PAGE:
POLITICS

Government Plans To Tackle Air Pollution 'Woefully Inadequate', Say Campaigners

Just 9,000 diesel cars out of two million could be eligible for scrappage under new scheme.

05/05/2017 17:03 BST | Updated 05/05/2017 17:06 BST
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Government plans to tackle air pollution across the country have been branded ‘woefully inadequate’ by leading campaigners.

Defra was forced to publish its draft air quality strategy this week by the High Court, despite attempts to delay it until after the general election.

 It includes plans for a ‘targeted’ diesel scrappage scheme - but campaigners say it would only translate to about 9,000 out of two million diesel car owners being paid to swap their heavily polluting vehicles for electric ones.

The strategy was also lambasted for being short on detail and an attempt to push responsibility to deliver clean air to local councils, who will be expected to ‘develop new and creative solutions to reduce emissions as quickly as possible, while avoiding undue impact on the motorist’.

Oliver Hayes, of Friends of the Earth, said: “The government has produced a plan that is woefully inadequate, with a breath-taking lack of detail.

“If reports are true and these plans have been watered down because of the general election, ministers will have shown a shocking disregard for protecting people’s health.

“Every day of inaction on air pollution costs lives. This is an exceptionally poor plan. The government must not put politics above people.”

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London Mayor Sadiq Khan has put improving air quality among his top priorities.

 He said the best way to protect people from toxic fumes is to ensure Clean Air Zones are put in place in every location where high levels of pollution are recorded and implement a proper diesel scrappage scheme.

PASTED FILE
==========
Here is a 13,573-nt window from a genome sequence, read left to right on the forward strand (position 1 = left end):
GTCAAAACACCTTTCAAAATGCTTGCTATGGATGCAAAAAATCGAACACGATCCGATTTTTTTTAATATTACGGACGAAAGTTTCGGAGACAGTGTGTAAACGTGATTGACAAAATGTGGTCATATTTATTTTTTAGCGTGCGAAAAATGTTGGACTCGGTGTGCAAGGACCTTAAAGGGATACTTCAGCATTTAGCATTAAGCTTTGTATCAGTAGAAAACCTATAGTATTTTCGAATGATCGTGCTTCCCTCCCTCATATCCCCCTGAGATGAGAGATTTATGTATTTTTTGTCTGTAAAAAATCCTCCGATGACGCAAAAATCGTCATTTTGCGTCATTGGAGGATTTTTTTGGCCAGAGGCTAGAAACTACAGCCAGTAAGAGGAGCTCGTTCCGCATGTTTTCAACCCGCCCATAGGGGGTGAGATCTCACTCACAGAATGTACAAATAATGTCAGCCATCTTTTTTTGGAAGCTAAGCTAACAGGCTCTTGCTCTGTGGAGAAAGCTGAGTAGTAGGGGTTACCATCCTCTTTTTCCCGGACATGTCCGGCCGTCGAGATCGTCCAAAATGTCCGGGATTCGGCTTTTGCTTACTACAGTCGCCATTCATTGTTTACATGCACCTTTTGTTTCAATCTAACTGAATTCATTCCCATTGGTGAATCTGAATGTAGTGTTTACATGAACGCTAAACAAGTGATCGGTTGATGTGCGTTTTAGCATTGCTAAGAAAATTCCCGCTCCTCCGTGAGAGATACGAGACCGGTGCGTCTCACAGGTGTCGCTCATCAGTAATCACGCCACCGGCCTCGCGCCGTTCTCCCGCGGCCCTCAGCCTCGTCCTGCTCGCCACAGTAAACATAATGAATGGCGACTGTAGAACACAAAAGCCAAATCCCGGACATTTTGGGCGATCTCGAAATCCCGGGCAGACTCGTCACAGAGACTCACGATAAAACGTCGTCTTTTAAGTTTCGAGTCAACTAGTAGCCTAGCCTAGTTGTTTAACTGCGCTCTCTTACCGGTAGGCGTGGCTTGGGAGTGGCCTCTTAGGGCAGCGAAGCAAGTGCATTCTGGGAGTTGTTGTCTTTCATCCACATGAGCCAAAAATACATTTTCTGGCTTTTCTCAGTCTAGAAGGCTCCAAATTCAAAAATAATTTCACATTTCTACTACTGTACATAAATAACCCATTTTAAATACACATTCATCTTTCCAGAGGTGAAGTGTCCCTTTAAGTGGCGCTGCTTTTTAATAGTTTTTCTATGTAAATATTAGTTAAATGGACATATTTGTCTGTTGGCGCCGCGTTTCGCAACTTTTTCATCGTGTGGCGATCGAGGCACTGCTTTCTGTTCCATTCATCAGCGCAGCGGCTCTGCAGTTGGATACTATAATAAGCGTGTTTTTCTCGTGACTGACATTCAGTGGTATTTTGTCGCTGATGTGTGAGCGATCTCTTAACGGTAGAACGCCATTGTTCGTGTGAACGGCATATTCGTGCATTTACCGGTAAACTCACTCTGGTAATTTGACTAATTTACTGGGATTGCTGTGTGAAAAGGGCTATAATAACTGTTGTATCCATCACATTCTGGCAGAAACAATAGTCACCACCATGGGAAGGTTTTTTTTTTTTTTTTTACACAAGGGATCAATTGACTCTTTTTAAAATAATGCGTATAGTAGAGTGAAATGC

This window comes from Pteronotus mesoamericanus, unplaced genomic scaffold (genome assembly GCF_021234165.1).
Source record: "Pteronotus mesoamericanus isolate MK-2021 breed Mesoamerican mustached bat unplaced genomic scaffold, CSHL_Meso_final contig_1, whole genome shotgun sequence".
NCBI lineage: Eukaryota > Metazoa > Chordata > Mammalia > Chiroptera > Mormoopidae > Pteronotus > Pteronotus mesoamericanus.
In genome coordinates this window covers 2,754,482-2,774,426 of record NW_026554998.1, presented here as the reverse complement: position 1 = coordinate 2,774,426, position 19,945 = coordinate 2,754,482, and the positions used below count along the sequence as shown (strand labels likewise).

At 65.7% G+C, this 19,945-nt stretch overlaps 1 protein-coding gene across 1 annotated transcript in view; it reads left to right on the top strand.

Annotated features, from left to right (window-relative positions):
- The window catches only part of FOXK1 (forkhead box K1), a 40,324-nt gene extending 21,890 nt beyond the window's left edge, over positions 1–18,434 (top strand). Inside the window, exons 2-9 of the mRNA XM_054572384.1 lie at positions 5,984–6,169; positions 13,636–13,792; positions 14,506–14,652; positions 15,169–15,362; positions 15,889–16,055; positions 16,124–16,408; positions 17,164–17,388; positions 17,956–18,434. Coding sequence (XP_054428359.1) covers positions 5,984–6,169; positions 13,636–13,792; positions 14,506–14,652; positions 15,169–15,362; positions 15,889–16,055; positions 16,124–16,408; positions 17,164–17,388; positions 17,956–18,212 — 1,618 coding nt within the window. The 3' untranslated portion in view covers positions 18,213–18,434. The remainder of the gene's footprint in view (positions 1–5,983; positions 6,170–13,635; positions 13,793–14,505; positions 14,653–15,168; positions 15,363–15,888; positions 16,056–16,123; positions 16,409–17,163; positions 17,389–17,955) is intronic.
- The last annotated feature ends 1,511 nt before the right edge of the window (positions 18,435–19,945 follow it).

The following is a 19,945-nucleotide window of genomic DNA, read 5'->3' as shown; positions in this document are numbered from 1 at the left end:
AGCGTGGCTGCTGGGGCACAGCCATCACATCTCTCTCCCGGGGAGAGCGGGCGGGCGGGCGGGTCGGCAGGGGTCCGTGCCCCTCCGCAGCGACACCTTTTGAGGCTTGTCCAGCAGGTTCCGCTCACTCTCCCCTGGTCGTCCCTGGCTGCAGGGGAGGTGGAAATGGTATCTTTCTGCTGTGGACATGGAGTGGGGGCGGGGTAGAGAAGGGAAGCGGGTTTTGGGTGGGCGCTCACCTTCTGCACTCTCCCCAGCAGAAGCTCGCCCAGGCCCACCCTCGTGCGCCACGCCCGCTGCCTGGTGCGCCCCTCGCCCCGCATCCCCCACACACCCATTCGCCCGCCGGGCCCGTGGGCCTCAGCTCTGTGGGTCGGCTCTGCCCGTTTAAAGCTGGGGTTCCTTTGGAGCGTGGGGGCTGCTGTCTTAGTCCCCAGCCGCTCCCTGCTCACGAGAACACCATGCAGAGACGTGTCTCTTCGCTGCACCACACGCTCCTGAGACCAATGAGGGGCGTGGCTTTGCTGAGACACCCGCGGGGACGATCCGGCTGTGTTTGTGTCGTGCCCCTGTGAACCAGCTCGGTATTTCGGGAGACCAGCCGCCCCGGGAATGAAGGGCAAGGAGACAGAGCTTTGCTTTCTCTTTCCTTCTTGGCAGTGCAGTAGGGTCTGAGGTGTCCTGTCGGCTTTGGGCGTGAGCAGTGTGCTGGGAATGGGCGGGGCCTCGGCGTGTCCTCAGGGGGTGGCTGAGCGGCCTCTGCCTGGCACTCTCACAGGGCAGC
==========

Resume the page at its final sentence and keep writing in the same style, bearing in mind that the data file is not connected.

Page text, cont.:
The Green Party has put air quality front and centre in its election campaign and accused the Tories of ‘standing by while Britain chokes’.

Co-leader Caroline Lucas said: “This feeble plan won’t go anywhere near far enough in tackling this public health emergency. We needed a huge investment in public transport, serious taxation changes and a new Clean Air Act - but none of these solutions are in the plan.”

Poor air is linked to 40,000 deaths every year and ministers are coming under increasing pressure to take drastic action - including from London Mayor Sadiq Khan, who has made improving air quality one of his key priorities. 

Other proposals in the draft strategy, which is now out for consultation, include: 

- Additional funding and regulatory changes to improve uptake of electric vehicles, and increasing the number of charge points for them.

- New tests on vehicles to make sure manufacturers are sticking to regulations on emissions.

- Addressing problems on the roads which contribute to traffic congestion, including road humps and ‘poorly managed traffic lights’.

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Andrea Leadsom MP, Secretary of State for Environment, Food and Rural Affairs

Secretary of State for Environment, Food and Rural Affairs, Andrea Leadsom, said improving air quality was a key priority for the government.

“Our modern Industrial Strategy will ensure Global Britain is at the forefront of developing new, innovative and cleaner technologies,” she added.

 “EU vehicle emissions regulations have failed to deliver anticipated reductions in air pollution – because some irresponsible diesel car makers avoided or cheated the emissions reductions they had agreed.

“As a result, the UK is currently one of 17 EU countries breaching annual nitrogen dioxide targets. In fact, the UK would have met pollution limits agreed in EU law had the measures intended to achieve them actually been effective.”